Proper intake of vitamin D (the 'sunshine' vitamin) is related to better physical function in seniors, a new study has said.
Dr. Denise Houston from the Sticht Center on Aging at Wake Forest University and her colleagues studied the relationship between vitamin D status and physical function in a group of relatively healthy seniors living in Memphis, TN and Pittsburgh, PA.
This study was part of the Health, Aging, and Body Composition (Health ABC) study initially designed to assess the associations among body composition, long-term health conditions, and mobility in older adults.
For Houston's segment of the investigation, she studied 2788 seniors for 4 years. At the beginning of the study, they assessed vitamin D status by analyzing each person's blood for 25-hydroxyvitamin D, a precursor for activated vitamin D.
At baseline and then 2 and 4 years later, the research team then determined whether circulating 25-hydroxyvitamin D was related to the participants' physical function.
Specifically, they looked at how quickly each participant could walk a short distance (6 meters) and rise from a chair five times as well as maintain his or her balance in progressively more challenging positions.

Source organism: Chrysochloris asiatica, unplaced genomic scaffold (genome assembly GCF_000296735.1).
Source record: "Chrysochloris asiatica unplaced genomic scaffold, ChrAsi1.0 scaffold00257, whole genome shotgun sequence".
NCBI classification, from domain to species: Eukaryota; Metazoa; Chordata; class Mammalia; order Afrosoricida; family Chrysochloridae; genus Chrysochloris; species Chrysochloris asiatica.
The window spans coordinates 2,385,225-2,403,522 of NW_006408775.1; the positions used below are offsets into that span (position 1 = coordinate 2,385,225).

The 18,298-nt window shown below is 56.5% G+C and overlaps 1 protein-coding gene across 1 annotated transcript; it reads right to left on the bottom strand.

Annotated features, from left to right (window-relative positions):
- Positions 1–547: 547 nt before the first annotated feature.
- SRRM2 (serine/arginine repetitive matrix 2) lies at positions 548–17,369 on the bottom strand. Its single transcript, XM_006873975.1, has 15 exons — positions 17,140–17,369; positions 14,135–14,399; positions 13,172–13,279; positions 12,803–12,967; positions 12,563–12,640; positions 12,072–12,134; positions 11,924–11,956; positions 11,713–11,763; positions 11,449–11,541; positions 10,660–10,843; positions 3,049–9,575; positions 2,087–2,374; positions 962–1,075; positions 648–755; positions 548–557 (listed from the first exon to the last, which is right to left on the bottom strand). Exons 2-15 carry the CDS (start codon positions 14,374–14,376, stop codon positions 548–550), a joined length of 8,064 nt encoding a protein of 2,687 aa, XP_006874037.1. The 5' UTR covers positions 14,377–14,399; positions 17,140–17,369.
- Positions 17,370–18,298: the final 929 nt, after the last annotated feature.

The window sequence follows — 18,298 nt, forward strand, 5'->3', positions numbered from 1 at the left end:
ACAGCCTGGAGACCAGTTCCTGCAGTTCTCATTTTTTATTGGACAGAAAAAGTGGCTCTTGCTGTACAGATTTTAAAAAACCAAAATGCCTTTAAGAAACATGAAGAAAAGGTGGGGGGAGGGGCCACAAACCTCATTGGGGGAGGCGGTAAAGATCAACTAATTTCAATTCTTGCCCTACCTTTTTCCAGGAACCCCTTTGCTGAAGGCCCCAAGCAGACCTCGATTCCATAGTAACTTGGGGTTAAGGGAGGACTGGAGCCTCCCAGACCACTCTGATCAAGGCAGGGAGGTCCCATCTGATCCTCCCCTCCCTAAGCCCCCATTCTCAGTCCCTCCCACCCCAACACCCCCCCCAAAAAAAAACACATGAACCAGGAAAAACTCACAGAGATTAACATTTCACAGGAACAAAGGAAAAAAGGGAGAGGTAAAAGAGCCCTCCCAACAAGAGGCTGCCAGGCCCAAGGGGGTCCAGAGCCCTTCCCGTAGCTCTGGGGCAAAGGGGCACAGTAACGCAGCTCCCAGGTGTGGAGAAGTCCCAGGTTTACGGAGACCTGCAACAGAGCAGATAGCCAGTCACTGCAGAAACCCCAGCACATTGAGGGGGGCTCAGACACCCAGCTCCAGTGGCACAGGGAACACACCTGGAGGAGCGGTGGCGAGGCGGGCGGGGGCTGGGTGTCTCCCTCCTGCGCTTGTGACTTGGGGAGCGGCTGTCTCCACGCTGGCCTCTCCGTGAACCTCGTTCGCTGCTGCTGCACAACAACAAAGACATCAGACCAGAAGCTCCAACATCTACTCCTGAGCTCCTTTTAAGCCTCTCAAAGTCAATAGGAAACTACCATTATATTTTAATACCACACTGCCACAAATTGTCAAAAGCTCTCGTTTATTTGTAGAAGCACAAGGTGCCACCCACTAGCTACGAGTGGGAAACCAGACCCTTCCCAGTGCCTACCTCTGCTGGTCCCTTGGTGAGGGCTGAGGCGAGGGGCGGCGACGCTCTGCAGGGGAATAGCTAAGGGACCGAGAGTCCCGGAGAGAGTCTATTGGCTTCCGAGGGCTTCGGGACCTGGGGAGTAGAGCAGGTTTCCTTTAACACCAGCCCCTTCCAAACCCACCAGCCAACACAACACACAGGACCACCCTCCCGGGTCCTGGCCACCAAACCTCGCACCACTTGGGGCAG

ach participant was also put through a battery of tests assessing endurance and strength.
The researchers found that participants with the highest levels of 25-hydroxyvitamin D had better physical function.
And, although physical function declined over the course of the study, it remained significantly higher among those with the highest vitamin D levels at the beginning of the study compared to those with the lowest vitamin D levels.
The scientists were not surprised to learn that, in general, vitamin D consumption was very low in this group of otherwise healthy seniors.
In fact, more than 90 percent of them consumed less vitamin D than currently recommended, and many were relying on dietary supplements.
The results of the study were presented on April 25 as part of the scientific program of the American Society for Nutrition, composed of the world's leading nutrition researchers, at the Experimental Biology 2010 meeting in Anaheim.